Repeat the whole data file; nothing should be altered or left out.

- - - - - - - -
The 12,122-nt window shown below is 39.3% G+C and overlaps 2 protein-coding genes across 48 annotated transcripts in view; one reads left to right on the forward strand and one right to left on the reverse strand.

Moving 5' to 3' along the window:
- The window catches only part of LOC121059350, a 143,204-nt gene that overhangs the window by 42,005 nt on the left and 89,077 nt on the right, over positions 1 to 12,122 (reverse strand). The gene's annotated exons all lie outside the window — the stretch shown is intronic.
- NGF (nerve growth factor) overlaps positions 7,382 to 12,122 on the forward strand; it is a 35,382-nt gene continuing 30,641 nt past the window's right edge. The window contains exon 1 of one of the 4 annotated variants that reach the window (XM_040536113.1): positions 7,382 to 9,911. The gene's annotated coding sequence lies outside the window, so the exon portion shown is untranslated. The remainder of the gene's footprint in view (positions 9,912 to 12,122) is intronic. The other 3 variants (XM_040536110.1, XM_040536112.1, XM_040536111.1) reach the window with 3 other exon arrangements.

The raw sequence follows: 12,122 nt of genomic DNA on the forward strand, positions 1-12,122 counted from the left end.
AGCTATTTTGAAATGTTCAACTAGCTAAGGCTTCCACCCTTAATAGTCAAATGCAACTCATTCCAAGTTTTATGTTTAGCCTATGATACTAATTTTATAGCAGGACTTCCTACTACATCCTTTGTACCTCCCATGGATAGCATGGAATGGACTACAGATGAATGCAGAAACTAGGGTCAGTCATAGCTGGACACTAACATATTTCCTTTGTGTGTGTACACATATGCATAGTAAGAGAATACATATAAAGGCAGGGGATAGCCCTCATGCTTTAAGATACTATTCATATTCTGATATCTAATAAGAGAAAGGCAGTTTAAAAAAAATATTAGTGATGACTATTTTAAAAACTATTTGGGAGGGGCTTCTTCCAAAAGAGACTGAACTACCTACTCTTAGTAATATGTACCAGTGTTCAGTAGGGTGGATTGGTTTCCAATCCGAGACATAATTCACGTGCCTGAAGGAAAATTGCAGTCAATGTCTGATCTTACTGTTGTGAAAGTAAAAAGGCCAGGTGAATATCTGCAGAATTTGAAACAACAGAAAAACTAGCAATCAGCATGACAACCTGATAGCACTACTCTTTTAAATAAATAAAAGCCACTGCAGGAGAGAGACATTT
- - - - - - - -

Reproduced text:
The 12,122-nt window shown below is 39.3% G+C and overlaps 2 protein-coding genes across 48 annotated transcripts in view; one reads left to right on the forward strand and one right to left on the reverse strand.

Moving 5' to 3' along the window:
- The window catches only part of LOC121059350, a 143,204-nt gene that overhangs the window by 42,005 nt on the left and 89,077 nt on the right, over positions 1 to 12,122 (reverse strand). The gene's annotated exons all lie outside the window — the stretch shown is intronic.
- NGF (nerve growth factor) overlaps positions 7,382 to 12,122 on the forward strand; it is a 35,382-nt gene continuing 30,641 nt past the window's right edge. The window contains exon 1 of one of the 4 annotated variants that reach the window (XM_040536113.1): positions 7,382 to 9,911. The gene's annotated coding sequence lies outside the window, so the exon portion shown is untranslated. The remainder of the gene's footprint in view (positions 9,912 to 12,122) is intronic. The other 3 variants (XM_040536110.1, XM_040536112.1, XM_040536111.1) reach the window with 3 other exon arrangements.

The raw sequence follows: 12,122 nt of genomic DNA on the forward strand, positions 1-12,122 counted from the left end.
AGCTATTTTGAAATGTTCAACTAGCTAAGGCTTCCACCCTTAATAGTCAAATGCAACTCATTCCAAGTTTTATGTTTAGCCTATGATACTAATTTTATAGCAGGACTTCCTACTACATCCTTTGTACCTCCCATGGATAGCATGGAATGGACTACAGATGAATGCAGAAACTAGGGTCAGTCATAGCTGGACACTAACATATTTCCTTTGTGTGTGTACACATATGCATAGTAAGAGAATACATATAAAGGCAGGGGATAGCCCTCATGCTTTAAGATACTATTCATATTCTGATATCTAATAAGAGAAAGGCAGTTTAAAAAAAATATTAGTGATGACTATTTTAAAAACTATTTGGGAGGGGCTTCTTCCAAAAGAGACTGAACTACCTACTCTTAGTAATATGTACCAGTGTTCAGTAGGGTGGATTGGTTTCCAATCCGAGACATAATTCACGTGCCTGAAGGAAAATTGCAGTCAATGTCTGATCTTACTGTTGTGAAAGTAAAAAGGCCAGGTGAATATCTGCAGAATTTGAAACAACAGAAAAACTAGCAATCAGCATGACAACCTGATAGCACTACTCTTTTAAATAAATAAAAGCCACTGCAGGAGAGAGACATTT